Wednesday, July 25, 2018
You won’t live forever, so write your novel today.
Novelists, I have a proposition. It’s time to write your book.
Something that someone said to me recently made me think about the limited time I have here on earth. I’m just brushing up on 30. I may get one more day of life, or I may get sixty. Who knows! But whatever my lifespan is, it is limited. There is a finite number of books I will be able to write! This is both terrifying and thrilling. I have a ton of stories I want to share with the world...and the only thing really holding me back is...ME!
We authors are quite often procrastinators. And why wouldn’t we be? Writing is hard. There is always something simpler to do that is either more fun or pays more bills.
And yet we’re not going to live forever (unless you’re secretly an Elf and totally holding out on me). Did you know that you can easily write the first draft of a novel in one year? 10,000 words a month (that’s 500 a day on a normal workweek schedule) will get you to 120,000 in a year, which is a good length for a fantasy novel and too long for just about any other genre—which means you can take some vacation days and still hit that deadline. Or write 20,000 words a month for five or six months, spend another six or seven months editing, and maybe take off December to give your brain a break.
Think about that. Each year that novel doesn’t get written is a year that one of your stories hasn’t been told. Sure, you may eventually get this novel written, but what about the five, ten, or fifteen other novels you could have written in the years that you haven’t been making your writing a top priority.
Now, I’m not unsympathetic. Life happens! Some years you just can’t write very much. There are births, deaths, crazy work deadlines, relationship crisis’s, etc. When there’s a really big thing going on, cut yourself some slack. But otherwise? If you want to be a published novelist, then write.
I really struggled the year I was diagnosed with Fibromyalgia. Fibro fog made writing hard, let alone the editing that I needed to do for "The Mermaid and the Unicorn." But I keep praying and persevering and guess what? Eight months after I was diagnosed with Fibromyalgia, my first novel was published.
(This was the same year we bought our first house, I started my first garden, and we adopted a puppy. Also publishing a book should NOT have been possible. But before you think I'm Wonder Woman... I have to give a lot of credit to God because each of those things came about from his direct intervention in our lives.)
You want to know something encouraging? Writing is like a muscle: the more you write, the faster you get! So maybe at first it takes you three hours to crank out 1000 words. That’s a lot of time! But keep doing it, and eventually you’ll get that number way down. Maybe you’ll find you can write 1000 words twice a week, or maybe you write 500 words a day, four days a week, or maybe you just carve out a four-hour marathon time each week and pound out 2000 words. Any one of those schedules will get you 8000 words a month, which is still right on track to get a first draft done in a year (unless you’re doing a REALLY epic fantasy book…but honestly, for a first time author, you probably shouldn’t shoot for anything over 115,000, even in the fantasy genre).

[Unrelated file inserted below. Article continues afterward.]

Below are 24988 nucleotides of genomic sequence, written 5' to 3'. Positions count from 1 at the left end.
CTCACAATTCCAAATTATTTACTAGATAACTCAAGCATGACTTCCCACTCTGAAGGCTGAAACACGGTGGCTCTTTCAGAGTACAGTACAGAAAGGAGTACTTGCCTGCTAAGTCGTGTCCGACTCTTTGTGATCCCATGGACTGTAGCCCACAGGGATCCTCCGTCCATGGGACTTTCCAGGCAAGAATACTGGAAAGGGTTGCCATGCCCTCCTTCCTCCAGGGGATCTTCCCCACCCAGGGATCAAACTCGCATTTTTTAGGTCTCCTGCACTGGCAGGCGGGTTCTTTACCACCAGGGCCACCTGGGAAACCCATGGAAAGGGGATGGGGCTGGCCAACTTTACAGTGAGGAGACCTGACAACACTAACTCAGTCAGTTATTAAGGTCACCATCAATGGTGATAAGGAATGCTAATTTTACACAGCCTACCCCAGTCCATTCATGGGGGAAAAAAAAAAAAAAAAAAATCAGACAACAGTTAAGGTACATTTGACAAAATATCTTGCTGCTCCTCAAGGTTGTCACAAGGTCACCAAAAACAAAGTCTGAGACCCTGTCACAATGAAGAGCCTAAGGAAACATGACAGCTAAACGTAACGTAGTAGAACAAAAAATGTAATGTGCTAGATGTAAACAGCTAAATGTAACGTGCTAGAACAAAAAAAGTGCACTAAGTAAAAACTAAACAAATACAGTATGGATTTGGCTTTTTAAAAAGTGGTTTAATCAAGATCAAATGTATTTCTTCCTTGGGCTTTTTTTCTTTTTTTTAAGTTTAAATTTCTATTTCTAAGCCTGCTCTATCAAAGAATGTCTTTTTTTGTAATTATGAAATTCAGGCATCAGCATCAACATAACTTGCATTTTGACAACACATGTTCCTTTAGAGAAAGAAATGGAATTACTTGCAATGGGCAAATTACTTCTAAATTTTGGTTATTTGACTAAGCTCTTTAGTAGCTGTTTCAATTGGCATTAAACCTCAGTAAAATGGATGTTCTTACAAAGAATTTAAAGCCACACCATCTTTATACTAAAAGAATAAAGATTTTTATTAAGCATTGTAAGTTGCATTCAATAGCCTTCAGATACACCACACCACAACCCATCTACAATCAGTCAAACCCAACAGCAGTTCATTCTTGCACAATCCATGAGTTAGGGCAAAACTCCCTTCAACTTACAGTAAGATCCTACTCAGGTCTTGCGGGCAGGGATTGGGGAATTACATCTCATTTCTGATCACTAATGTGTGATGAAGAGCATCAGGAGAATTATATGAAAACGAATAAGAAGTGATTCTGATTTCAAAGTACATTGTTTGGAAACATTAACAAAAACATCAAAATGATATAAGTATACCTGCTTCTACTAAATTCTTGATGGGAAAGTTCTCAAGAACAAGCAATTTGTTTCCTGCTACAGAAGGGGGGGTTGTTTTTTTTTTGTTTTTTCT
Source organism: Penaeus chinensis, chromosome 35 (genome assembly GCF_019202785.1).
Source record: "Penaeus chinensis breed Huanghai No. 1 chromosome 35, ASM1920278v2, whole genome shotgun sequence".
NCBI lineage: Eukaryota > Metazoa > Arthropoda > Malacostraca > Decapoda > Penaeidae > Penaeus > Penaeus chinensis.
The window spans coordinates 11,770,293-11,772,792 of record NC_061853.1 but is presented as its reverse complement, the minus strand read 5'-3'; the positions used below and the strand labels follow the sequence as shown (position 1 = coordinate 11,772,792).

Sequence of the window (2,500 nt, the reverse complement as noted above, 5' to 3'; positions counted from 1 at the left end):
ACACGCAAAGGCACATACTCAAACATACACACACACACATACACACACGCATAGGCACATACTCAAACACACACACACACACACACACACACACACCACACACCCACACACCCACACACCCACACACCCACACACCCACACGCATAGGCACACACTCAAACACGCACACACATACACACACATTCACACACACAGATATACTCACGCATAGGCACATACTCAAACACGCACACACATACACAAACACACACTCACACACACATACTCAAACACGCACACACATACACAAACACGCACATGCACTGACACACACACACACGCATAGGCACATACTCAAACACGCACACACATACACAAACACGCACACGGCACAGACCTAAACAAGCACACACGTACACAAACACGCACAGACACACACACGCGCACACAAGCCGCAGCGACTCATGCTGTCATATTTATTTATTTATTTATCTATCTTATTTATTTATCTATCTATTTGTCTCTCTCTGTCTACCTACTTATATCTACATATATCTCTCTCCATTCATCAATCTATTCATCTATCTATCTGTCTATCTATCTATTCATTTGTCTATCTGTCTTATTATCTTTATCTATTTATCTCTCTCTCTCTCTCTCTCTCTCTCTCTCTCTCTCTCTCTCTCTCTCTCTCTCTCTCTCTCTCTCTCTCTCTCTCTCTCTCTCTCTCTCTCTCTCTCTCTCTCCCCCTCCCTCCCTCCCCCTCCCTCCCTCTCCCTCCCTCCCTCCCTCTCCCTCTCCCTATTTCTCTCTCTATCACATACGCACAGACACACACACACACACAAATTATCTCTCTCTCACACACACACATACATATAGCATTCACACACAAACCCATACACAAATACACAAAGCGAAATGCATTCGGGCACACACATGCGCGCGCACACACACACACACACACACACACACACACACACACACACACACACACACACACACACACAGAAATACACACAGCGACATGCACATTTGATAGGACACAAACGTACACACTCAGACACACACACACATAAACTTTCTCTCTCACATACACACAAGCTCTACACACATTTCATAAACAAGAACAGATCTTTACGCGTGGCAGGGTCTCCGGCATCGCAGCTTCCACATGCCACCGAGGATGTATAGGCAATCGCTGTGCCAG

Does wordcount scare you? Then ignore that. Set a timer and write for at least 20 minutes a day. Some days, the writing juices will flow, and you’ll churn out more than 20 minutes. Other days? If you’re still stuck at minute 20, move on. You’ve only spent 20 minutes of your day on this, and most of us probably spend three times that on social media. Maybe you don’t get the first draft done in quite one year, but you ought to have it knocked out in two, no biggie.
Can't cope with numbers? I have a friend who would just use an hourglass. If he got distracted while writing, he had to flip the hourglass over and keep writing until the sand ran out. You could also use background music (write through a playlist), or a fun treat (write until your triple chocolate frappe is gone--or your pot of Earl Gray if you want to avoid diabetes), or even just a bottle of water. I used #hydrateandwrite as my own personal writing challange for one week this summer when I realized I needed both more water and more writing motivation.
If you implement any of these things and build up your writing muscles this year, then next year you’ll probably be able to write more, faster! This will free up time for editing that first draft even while you’re writing the first draft of your next book!
“But WAIT,” you say. “I hit a MAJOR PLOT PROBLEM IN MY BOOK. I can’t keep writing!” Fair enough! Take some time away, stew over it, but don’t stop writing! Pull out another story idea and work on that. Every now and then you might end up with a partial draft that you really cannot figure out how to finish; keep going back and reading them when you’re in a lull space, and you’ll probably find that with time, many problems find solutions, just from having further life and writing experience.
Also, it’s okay if your first novel, or even your second one, doesn’t get published. This is not uncommon, and it’s not wasted time. Consider the first full length novel you write to be your master-course in novel-writing, the final step before going on to the real thing.
Now is the day, now is the hour. Seize it. Tell us your story. And then the next one.